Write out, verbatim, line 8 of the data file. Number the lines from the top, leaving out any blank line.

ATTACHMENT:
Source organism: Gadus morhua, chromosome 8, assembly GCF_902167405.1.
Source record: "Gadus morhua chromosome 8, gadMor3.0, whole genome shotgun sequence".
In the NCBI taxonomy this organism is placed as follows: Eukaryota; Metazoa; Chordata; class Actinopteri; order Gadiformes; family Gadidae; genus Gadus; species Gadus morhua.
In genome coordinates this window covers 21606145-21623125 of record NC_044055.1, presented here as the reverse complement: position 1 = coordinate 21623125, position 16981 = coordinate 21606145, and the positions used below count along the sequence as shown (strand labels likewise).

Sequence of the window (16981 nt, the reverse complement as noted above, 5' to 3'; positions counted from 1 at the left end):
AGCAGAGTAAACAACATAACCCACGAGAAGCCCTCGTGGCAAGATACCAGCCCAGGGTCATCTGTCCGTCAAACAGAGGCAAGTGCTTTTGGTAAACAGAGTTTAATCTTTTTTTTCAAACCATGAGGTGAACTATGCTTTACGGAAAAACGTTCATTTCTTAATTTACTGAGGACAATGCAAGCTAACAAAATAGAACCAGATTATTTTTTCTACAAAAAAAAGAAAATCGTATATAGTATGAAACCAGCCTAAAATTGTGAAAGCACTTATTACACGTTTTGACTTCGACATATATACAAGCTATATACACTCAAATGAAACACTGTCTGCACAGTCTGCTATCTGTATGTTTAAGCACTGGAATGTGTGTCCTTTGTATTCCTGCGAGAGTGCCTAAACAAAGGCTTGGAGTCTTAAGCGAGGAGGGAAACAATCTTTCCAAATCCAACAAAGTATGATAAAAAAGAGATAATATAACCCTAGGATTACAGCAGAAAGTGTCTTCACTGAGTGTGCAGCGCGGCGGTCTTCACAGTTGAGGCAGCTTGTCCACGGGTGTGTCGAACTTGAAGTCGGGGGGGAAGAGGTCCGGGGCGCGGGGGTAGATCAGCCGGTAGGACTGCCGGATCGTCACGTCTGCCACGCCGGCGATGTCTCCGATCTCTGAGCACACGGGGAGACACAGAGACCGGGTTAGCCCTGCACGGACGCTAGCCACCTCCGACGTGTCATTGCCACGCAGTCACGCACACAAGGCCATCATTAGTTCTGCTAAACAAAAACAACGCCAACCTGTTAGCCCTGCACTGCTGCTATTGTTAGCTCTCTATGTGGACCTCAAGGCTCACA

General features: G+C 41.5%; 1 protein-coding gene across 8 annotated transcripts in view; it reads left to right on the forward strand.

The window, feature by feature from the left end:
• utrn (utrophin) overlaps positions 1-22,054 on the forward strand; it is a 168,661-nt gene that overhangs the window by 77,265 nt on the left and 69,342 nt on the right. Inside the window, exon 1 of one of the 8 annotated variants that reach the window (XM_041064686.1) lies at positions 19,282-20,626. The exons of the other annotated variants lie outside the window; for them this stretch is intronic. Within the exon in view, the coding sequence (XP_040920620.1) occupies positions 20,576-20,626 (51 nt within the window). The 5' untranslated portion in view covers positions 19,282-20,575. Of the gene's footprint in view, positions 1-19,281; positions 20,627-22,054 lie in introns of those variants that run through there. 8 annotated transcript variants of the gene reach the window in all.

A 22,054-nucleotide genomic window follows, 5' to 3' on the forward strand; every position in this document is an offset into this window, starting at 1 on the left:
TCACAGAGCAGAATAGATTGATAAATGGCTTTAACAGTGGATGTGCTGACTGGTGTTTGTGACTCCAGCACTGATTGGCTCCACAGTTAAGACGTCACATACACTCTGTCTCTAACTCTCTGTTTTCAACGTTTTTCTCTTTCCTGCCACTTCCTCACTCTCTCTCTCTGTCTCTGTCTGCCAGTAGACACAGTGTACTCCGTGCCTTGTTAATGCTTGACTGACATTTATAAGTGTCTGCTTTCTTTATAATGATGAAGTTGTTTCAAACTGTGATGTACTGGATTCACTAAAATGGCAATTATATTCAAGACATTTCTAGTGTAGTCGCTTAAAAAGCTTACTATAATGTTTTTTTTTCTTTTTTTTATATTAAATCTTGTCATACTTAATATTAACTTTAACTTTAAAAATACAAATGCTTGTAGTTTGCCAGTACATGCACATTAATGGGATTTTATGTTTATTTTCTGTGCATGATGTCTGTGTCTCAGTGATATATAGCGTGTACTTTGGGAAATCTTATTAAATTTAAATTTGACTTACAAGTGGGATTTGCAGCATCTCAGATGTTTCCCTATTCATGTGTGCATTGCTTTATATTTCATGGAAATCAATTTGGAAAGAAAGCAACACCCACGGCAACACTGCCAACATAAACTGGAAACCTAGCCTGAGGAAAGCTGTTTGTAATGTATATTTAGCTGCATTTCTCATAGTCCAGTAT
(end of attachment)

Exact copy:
The window, feature by feature from the left end: